Care Ratings analysts estimate that solar power tariffs could rise by about 20% as a basic customs duty comes into effect from April 1, 2022. Tariffs would increase by 25-30 paisa/kWh if only cells are imported under the new BCD regime vis-à-vis no duty structure. The tariff rise would be 40-45 paisa/kWh in case of module imports, said the analysts.
The analysts calculated a 20% rise in tariffs while not factoring in any safeguard duty in low tariff of INR 2.00/kWh.
Currently, solar cell and module imports from China, Thailand, and Vietnam attract a 14.50% safeguard duty, which is due to expire on July 30.
While there is ambiguity on the extension of safeguard duty, the Ministry of New and Renewable Energy has confirmed that the finance ministry has approved the proposal to levy a 40% customs duty on solar modules, and 25% on cells, from April 2022. Customs notification of the move will be issued at a later date.
The solar electricity price in India dropped to an all-time low of INR 1.99/kWh in a 500 MW Gujarat auction held in December last year.
The proposed BCD structure would be applicable without grandfathering of bid-out projects. Accordingly, projects that are scheduled to achieve commissioning up to March 31, 2022 but do not achieve the same for any reason would not be entitled to change-in-law compensation. This, according to Care Ratings, would directly impact the returns and debt servicing capability of such projects.
The projects which are already bid-out and scheduled to achieve commissioning after April 1, 2022, would be eligible for change-in-law compensation. However, it has always been a lengthy process to get the change in law compensation. Also, it would increase the power cost for the off-takers in turn.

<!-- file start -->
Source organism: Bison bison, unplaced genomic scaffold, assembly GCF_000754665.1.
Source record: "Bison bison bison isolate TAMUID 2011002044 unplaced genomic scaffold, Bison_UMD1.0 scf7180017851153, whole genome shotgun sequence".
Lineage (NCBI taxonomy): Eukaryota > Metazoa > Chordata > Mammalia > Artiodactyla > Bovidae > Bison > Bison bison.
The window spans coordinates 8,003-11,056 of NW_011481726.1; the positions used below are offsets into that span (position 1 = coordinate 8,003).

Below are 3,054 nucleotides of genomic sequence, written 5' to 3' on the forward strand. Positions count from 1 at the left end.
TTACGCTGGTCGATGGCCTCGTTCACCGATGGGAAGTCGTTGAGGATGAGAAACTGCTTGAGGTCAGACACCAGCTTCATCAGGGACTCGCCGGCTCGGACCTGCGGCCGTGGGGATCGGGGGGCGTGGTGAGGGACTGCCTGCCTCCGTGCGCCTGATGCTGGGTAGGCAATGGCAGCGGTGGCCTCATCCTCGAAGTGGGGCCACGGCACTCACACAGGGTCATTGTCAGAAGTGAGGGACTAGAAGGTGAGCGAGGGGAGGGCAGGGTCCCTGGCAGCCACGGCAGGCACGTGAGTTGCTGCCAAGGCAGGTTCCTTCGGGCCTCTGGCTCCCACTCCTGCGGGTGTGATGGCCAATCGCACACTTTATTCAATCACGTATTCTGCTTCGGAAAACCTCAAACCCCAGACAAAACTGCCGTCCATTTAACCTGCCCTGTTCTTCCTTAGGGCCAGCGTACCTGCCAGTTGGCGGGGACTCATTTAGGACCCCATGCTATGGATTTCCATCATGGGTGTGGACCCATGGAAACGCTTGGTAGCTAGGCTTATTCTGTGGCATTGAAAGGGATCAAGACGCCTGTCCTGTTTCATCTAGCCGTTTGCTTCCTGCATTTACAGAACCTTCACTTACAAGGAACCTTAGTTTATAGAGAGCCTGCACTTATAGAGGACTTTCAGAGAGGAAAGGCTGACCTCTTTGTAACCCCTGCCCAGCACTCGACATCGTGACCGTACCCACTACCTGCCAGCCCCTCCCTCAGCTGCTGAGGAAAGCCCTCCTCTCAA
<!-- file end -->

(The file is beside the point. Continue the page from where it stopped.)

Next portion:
The analysts stated that as the effective levy increases from April 2022, most developers would try and push their project completion timelines before the end of March 2022. The sudden surge in the demand for imported cells and modules and thus insufficient supplies could result in a module price increase.
Also, there is a slight possibility that exporters could dump maximum solar cells and modules in India before March 31, 2022, which may prevent a steep increase in module prices. Any unforeseen rise in solar cell and module prices would be challenging for the developers as the bid-out tariffs are highly competitive, they said.
On the other hand, the BCD imposition would give a fillip to capacity utilization of existing domestic manufacturers. India has a limited domestic solar manufacturing capacity of about 3 GW for solar cells and 15 GW for solar modules. However, its capacity utilization remains low at 40-45% as up to 80 to 90% of the nation’s solar cell/module requirement is imported from China, Malaysia, Vietnam, Thailand, etc.
India has set an ambitious target of achieving 175 GW of installed renewable energy capacity, including 100 GW of solar power, by 2022. The long-term renewable energy capacity target is 450 GW by 2030, wherein solar power capacity shall have a significant share.
As of March 10, 2021, India had a healthy solar project pipeline of around 53 GW. Out of 53 GW, about 19 GW would likely be commissioned by March 2022, 12 GW by March 2023, and 22 GW after March 2023.
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